Back at Crows HQ, Sophie orders Alice taken away to Arkham, but as she is being dragged down the hallway, Sophie discovers that Alice has spent their time talking carefully removing the fishing wire that held her precious copy of Alice in Wonderland together. Outside, she uses that same fishing wire to help her take out the two guards and nearly kills Sophie. Instead, though, she leaves Sophie alive to be tortured by the thoughts that their conversation has likely stirred in her mind, as that will be a much more terrible punishment than death.
Later, as Kate, Beth, Mary, and Luke celebrate the twins' birthday at Kate’s new bar The Hold-Up, Beth suddenly doubles over in some kind of terrible pain … and Alice is feeling it too.
In Three Weeks: There’s only room for one Beth on this Earth, which means either Crisis Beth or Alice will have to die. Or … maybe merge?
- It didn’t feel like it fit in the recap but I wanted to take a moment to appreciate the way the show handles not just the queer narrative, but specifically the part about solidarity with queer people and the importance of that kind of community support. This week, we learn that the police commissioner refuses to turn on the Bat-Signal following her coming out because to do so would be making a statement taking a side in the political discussion of LGBTQ+ issues. By the end of the episode, though, Kate witnesses a mass of people descending on GCPD headquarters and demanding that he turn it on. They are there supporting her, taking a stand for her. This moment followed an earlier one in which the mayor's son remarks, "It's 2020. No one cares about gay or straight anymore." Kate, overhearing this comment in the front of the car, smiles just a little. Because she knows, as anyone among the LGBTQ+ community does, that there are people who care very much, who see our identities as political, or worse, as less than, and who judge us because of that. We know our LGBTQ+ family will love and support us for who we are (with some exceptions, but we don't talk about those people), but the same cannot be said for the rest of the world, for larger communities, for our co-workers, our neighbors, or even our actual families. We fight for ourselves and our lives every day, and when we see someone else fighting for us, with nothing to gain for themselves, it's beautiful.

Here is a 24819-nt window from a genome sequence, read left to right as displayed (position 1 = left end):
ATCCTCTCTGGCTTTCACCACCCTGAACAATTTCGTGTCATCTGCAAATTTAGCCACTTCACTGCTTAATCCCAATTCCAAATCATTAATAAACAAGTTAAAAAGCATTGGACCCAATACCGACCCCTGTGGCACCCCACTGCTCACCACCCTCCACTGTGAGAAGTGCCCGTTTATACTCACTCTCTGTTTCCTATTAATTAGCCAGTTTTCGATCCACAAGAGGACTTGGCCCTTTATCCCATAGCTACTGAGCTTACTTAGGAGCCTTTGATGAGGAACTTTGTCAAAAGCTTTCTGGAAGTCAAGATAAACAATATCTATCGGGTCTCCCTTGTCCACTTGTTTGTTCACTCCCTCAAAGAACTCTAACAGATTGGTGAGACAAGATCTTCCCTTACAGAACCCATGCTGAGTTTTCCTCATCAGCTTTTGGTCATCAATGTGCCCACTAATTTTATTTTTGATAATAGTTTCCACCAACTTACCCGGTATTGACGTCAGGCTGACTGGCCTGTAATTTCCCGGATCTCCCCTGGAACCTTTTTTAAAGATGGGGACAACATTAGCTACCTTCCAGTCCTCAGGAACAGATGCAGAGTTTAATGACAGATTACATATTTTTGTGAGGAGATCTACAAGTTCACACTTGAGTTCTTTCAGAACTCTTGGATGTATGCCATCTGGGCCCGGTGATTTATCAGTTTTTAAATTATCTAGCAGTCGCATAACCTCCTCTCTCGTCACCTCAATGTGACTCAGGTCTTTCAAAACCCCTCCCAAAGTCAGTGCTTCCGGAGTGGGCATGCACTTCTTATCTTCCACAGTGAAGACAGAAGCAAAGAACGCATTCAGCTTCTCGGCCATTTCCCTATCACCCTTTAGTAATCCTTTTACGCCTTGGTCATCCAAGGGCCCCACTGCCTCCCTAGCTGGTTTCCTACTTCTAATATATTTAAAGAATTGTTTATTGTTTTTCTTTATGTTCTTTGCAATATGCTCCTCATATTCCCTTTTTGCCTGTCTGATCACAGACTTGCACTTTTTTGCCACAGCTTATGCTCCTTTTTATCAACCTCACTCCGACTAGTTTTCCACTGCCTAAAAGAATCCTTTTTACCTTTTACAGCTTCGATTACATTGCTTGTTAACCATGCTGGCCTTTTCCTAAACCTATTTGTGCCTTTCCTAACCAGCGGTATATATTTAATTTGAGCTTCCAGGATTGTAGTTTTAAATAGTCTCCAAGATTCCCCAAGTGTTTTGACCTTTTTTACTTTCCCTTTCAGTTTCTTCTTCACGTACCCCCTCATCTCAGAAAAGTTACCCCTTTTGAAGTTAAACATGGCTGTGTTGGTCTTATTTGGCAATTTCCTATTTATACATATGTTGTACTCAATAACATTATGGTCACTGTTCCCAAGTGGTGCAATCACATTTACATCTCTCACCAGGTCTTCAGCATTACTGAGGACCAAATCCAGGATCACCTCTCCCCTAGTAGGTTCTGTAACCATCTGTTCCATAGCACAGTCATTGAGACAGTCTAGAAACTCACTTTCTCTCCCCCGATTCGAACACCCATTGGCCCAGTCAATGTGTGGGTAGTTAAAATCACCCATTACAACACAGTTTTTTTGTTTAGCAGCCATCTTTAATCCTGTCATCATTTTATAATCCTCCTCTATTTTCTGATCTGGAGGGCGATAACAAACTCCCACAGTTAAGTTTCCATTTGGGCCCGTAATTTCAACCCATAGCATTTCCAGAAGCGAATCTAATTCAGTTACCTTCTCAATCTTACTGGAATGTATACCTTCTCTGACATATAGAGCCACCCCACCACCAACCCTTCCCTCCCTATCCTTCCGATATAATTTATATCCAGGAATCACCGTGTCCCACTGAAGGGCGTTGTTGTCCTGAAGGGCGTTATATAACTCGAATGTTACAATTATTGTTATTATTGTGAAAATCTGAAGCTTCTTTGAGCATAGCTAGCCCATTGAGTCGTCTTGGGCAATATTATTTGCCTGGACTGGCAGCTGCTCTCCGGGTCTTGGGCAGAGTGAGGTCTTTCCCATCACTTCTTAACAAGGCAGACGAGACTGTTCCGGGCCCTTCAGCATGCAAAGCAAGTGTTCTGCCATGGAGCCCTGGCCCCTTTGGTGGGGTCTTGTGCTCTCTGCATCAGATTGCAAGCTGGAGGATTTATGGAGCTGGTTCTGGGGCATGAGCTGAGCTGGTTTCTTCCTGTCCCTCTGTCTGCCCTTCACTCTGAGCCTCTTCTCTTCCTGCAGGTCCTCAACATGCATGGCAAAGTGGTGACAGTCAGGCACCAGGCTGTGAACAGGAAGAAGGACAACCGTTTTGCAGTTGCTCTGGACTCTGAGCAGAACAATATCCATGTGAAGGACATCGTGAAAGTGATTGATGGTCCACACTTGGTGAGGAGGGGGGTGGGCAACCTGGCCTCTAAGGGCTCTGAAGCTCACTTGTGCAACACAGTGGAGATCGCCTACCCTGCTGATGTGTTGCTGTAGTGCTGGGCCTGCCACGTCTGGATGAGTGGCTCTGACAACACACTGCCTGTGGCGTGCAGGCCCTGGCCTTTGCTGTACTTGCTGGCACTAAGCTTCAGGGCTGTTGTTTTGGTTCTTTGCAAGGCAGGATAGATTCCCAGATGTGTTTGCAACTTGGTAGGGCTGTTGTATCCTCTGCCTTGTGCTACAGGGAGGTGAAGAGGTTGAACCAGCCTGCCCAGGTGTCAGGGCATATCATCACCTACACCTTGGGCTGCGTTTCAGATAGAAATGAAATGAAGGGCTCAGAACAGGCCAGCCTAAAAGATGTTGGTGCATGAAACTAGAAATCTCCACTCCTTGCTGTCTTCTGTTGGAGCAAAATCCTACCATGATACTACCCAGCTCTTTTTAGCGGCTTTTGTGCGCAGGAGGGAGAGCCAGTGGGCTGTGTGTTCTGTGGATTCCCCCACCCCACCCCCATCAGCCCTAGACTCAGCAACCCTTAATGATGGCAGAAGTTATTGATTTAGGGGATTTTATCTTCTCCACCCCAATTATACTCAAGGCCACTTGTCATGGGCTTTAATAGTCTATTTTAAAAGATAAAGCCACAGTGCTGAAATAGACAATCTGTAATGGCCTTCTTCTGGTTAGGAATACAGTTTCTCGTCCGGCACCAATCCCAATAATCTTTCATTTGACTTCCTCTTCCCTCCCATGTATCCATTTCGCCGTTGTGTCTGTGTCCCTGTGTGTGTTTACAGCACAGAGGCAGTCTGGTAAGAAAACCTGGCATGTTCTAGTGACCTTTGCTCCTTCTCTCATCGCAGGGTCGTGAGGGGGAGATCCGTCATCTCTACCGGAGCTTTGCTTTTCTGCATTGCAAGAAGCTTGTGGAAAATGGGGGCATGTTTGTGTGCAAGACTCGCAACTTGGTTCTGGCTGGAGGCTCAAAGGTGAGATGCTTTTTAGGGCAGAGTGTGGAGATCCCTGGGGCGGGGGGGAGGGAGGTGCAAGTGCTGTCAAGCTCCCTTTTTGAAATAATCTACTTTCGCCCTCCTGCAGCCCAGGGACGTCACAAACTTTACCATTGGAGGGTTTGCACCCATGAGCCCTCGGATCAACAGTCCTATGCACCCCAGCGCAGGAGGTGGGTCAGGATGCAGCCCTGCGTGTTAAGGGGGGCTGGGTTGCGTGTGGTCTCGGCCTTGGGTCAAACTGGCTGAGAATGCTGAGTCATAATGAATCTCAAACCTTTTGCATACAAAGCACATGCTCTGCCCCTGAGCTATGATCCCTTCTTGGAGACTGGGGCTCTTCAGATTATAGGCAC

- In other news, someone get me a The Hold-Up T-shirt NOW.